That means that a hotel in Hawaii, for instance, could write a check to Facebook to license photos taken at its resort and use them on its Web site, in TV ads, in glossy brochures, and so on — without paying any money to the Instagram user who took the photo.
By updating their ToS and PP, Instabook will become the largest stock photo distributor in the world, without having to do any work at all. Now, informed people are reasonably a little upset/confused about why their pictures will all of a sudden have price tags on them. From some perspective, you can’t really argue with Facebook for trying to make money back on that large of an investment. What did you think their plans were when they threw down that much money? A simple integration between the two services? Let’s not be naive.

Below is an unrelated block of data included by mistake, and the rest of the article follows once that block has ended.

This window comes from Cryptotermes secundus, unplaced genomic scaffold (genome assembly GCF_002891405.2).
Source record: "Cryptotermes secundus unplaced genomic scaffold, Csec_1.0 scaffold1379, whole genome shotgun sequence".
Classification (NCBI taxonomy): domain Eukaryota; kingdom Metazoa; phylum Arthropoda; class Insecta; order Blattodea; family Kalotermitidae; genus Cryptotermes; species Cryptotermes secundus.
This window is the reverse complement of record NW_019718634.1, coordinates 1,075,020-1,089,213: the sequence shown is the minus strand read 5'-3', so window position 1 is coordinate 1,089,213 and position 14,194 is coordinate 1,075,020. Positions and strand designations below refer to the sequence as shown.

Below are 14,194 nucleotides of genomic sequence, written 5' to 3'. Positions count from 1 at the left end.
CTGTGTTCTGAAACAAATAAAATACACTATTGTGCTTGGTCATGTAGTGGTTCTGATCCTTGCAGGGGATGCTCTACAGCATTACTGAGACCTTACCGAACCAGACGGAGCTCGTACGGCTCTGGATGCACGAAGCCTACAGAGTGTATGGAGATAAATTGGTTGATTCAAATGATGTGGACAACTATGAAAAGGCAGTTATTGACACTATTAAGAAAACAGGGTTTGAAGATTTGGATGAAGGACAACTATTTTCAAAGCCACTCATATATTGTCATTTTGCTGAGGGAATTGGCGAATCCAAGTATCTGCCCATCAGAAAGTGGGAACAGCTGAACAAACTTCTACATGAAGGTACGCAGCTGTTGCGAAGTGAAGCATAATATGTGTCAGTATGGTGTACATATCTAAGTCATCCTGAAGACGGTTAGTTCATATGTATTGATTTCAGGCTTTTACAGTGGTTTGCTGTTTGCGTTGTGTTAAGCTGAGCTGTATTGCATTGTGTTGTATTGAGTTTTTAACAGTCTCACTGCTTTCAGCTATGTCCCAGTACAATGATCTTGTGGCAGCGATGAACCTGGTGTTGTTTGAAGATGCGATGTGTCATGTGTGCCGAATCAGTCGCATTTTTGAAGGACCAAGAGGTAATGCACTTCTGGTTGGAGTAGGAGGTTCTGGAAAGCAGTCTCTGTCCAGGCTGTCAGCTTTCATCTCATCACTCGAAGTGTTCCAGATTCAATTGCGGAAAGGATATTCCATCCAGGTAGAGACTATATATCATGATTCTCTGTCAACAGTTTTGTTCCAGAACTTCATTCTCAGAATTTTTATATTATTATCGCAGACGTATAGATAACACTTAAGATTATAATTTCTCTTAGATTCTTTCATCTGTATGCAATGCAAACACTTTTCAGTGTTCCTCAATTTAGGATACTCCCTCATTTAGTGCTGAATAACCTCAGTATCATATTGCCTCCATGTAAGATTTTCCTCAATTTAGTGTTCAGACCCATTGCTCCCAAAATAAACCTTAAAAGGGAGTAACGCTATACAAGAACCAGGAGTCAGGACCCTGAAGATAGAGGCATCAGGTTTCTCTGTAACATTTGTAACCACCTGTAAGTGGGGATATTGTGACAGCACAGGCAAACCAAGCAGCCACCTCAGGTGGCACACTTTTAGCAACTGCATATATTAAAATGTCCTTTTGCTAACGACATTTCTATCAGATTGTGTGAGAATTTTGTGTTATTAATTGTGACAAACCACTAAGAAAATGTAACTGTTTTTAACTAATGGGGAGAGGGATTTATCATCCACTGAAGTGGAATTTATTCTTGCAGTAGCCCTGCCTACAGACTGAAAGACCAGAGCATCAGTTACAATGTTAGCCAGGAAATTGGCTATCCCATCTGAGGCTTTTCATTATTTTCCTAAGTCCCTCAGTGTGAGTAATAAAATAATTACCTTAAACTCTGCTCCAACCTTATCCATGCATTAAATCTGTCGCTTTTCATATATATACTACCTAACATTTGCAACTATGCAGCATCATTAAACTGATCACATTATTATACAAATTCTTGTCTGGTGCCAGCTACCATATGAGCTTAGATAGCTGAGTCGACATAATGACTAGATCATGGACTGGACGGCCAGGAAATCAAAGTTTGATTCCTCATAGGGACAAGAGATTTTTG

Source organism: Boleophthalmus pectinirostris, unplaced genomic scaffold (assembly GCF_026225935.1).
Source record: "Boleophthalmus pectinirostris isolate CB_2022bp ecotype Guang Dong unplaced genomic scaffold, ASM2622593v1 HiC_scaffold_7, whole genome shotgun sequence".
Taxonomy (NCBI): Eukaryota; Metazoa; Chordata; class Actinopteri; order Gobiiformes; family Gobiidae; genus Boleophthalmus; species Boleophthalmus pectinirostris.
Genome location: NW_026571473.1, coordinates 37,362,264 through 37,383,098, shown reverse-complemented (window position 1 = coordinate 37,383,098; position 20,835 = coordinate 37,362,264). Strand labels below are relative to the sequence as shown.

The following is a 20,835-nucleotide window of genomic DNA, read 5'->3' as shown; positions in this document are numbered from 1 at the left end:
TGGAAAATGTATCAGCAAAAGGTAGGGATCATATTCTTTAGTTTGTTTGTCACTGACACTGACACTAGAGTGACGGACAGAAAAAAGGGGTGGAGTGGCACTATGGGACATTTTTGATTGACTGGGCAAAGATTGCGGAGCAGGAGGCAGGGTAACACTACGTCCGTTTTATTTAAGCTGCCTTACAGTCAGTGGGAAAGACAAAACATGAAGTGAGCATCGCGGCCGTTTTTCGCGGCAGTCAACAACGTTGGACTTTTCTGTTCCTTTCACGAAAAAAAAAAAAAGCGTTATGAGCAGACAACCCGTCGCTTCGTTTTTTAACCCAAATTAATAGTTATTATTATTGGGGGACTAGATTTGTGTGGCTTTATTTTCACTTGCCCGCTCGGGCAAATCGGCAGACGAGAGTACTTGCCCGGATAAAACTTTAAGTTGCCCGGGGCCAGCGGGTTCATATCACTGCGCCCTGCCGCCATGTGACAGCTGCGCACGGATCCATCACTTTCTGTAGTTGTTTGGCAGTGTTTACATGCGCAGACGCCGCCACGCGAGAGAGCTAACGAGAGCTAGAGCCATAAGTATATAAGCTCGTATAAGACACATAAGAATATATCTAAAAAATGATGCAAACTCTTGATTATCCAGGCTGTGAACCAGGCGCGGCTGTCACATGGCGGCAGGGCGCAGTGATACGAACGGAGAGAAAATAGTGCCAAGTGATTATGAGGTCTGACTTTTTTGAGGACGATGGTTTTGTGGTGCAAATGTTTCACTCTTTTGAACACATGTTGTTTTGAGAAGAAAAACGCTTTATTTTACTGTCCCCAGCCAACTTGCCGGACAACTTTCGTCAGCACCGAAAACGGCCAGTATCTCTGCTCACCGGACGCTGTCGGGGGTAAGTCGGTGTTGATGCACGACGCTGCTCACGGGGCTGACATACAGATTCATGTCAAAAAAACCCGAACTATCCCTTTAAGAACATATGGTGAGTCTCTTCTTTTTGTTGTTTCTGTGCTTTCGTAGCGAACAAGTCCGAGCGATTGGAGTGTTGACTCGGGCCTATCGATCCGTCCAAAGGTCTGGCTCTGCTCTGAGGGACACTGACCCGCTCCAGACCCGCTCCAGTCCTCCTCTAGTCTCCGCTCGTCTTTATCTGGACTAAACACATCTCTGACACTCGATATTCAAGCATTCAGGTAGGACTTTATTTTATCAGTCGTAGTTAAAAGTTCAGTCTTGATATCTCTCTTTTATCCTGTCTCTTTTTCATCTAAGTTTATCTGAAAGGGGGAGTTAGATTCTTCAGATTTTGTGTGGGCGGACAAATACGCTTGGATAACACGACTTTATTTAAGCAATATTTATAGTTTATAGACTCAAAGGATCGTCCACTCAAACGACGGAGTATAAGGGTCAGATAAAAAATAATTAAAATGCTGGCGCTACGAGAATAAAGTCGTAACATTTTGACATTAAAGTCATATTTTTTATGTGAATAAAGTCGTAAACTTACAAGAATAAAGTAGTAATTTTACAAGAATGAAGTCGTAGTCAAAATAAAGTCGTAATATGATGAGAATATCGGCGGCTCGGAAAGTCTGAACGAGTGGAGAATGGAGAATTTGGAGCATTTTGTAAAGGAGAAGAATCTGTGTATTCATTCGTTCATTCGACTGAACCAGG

Now, as for me, I wasn’t making money from my hundreds of “Thor and Loki” pictures anyways, so have at them Facebook. For what seems like thousands of other people who are putting their photography portfolios online, this may seem much more damaging. If you fear for your work, host it on your own and delete your account. Users have until January 16 to delete their accounts and back out of the new terms before the company takes “control” over the photos.
Will you continue to use Instagram in the event of this updated policy or have you already deleted your account?
Cheers everyone who sent this in!
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